Searching over 5,500,000 cases.


searching
Buy This Entire Record For $7.95

Official citation and/or docket number and footnotes (if any) for this case available with purchase.

Learn more about what you receive with purchase of this case.

CAREY v. GE

UNITED STATES DISTRICT COURT SOUTHERN DISTRICT OF NEW YORK


August 8, 1958

James B. CAREY, as President of International Union of Electrical, Radio and Machine Workers, A.F.L.-C.I.O., an unincorporated labor organization, Plaintiff,
v.
GENERAL ELECTRIC COMPANY, Defendant

The opinion of the court was delivered by: PALMIERI

Plaintiff, as President of the International Union of Electrical Radio and Machine Workers, A.F.L.-C.L.O. (Union), moves for an injunction, pendente lite, directing the defendant Company to cease refusing to process certain grievances in accordance with the collective bargaining agreement presently in effect between the Union and the Company. The injunction sought would also direct the Company to discuss the grievances in good faith in accordance with the agreement.

The agreement between the Union and the Company governs the labor-management relations of over 70,000 members of the Union who are employed by the Company. Of this number, approximately 10,000 are employed in the defendant's Louisville, Kentucky, plant. These 10,000 employees are presently on strike because of their dissatisfaction with the results of certain other completed grievance discussions, which are unrelated to the grievance discussions here sought to be compelled.

 The discussions here at issue arise out of penalties imposed on thirty-eight employees of the Louisville plant because of their participation in an alleged slowdown. The Company has refused to continue the grievance discussions so long as the slowdown (and, presumably, the strike now in process) continues.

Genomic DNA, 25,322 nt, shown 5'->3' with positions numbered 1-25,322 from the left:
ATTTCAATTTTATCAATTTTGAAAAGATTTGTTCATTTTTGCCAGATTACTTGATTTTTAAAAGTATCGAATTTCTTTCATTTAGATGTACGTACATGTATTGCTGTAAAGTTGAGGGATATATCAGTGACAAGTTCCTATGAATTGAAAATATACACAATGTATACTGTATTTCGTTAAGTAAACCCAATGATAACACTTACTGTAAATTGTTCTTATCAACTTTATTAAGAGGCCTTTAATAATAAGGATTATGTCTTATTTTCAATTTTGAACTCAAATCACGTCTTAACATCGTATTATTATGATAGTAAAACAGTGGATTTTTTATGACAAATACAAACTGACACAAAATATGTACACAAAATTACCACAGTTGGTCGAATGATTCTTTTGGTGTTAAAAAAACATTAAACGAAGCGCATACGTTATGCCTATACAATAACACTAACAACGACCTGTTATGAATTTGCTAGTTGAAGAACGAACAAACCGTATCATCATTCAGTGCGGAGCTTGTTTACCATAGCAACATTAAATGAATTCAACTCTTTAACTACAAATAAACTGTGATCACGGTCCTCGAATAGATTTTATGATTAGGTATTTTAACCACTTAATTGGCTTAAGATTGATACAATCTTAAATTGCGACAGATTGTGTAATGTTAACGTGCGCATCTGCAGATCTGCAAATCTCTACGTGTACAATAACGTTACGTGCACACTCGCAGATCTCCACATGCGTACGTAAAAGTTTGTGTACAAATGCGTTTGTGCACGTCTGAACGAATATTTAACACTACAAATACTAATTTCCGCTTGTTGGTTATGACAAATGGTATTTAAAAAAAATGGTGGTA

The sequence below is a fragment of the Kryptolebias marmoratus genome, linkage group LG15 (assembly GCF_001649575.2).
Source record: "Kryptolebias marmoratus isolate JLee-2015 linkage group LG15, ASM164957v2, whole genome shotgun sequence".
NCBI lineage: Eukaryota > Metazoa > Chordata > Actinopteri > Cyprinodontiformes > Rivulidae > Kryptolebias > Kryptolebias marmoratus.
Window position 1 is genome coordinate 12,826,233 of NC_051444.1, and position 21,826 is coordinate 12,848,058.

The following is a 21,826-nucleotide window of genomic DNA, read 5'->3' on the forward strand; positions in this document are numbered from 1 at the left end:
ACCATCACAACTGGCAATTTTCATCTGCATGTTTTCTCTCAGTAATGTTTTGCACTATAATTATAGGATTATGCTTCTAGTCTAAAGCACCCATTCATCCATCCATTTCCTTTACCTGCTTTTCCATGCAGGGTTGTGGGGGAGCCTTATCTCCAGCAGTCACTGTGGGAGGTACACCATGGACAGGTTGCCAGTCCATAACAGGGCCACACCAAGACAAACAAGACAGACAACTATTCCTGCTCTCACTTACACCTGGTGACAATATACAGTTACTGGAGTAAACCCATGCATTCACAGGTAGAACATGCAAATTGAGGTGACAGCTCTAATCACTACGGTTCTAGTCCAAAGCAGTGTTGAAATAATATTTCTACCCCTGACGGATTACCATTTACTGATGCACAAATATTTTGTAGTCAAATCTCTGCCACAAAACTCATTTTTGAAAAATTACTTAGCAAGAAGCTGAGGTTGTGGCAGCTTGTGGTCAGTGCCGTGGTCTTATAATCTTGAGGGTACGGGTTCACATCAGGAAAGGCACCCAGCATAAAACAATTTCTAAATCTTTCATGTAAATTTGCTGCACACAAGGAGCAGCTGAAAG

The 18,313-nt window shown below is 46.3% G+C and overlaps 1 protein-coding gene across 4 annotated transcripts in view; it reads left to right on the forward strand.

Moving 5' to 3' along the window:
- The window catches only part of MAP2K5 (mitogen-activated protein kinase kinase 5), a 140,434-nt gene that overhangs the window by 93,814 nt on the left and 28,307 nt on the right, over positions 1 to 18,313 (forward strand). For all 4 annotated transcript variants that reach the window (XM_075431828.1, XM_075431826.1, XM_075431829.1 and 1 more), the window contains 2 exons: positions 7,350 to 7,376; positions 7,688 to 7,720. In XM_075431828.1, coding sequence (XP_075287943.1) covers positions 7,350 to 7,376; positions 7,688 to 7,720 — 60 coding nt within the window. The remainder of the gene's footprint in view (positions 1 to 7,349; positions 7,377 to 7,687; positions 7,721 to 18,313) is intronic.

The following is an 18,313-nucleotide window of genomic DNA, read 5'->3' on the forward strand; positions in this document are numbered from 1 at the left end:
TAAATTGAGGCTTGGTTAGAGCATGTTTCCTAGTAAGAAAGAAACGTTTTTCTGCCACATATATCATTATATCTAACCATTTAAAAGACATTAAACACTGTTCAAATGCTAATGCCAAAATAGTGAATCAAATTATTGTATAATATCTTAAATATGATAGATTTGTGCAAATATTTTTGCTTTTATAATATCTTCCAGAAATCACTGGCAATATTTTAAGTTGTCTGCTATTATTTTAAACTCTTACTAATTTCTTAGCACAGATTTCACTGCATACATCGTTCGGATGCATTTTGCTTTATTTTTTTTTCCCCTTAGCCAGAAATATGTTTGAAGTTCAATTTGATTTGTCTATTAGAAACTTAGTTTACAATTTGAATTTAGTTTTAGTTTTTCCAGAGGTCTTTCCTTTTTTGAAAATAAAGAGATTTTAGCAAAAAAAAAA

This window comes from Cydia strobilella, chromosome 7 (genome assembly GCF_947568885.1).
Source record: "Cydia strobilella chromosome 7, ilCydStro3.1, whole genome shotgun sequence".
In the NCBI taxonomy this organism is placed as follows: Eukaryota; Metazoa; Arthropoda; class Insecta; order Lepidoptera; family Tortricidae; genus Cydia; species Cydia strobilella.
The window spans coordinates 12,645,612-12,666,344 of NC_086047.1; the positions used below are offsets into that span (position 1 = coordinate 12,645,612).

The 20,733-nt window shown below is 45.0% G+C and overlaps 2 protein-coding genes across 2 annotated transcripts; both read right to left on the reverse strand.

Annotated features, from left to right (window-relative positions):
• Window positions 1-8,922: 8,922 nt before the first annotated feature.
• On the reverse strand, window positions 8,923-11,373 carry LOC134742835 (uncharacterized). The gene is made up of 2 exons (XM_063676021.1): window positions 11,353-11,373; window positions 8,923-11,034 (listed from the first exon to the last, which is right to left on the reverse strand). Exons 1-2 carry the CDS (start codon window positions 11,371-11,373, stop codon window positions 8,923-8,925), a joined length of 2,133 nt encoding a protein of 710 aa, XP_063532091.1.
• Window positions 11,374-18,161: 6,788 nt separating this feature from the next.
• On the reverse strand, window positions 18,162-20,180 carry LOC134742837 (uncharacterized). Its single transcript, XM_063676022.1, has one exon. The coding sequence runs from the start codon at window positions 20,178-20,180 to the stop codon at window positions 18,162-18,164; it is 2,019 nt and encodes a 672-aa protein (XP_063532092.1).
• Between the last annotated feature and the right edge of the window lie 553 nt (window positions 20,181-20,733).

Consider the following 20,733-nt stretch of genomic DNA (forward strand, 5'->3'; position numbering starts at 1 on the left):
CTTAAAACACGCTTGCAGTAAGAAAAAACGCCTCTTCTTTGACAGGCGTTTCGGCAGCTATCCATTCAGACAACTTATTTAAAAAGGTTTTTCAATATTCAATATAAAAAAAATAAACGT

The complaint seeks an injunction compelling the Company to discuss the grievances, and, among other matters, restraining the Company from discharging the thirty-eight employees. There is no allegation, however, that the Company has indicated any intention to discharge the employees; and the preliminary injunction which is sought relates only to the grievance discussions.

 A preliminary injunction should not be granted in the absence of a showing that failure to grant it would cause the movant irreparable injury. Foundry Services v. Beneflux Corp., 2 Cir., 1953, 206 F.2d 214. Plaintiff has made no showing, either on the oral argument or in the briefs, which would justify the relief sought, at this stage of the proceedings. Furthermore, it would be improvident to grant the preliminary injunction, in a situation such as this, where 'the effect of such an injunction is prematurely to give the party seeking it a substantial part of the relief sought in the final judgment.' Foundry Services v. Beneflux Corp., supra at page 216.

 Accordingly, the motion is denied. So ordered.

19580808

© 1992-2004 VersusLaw Inc.



Buy This Entire Record For $7.95

Official citation and/or docket number and footnotes (if any) for this case available with purchase.

Learn more about what you receive with purchase of this case.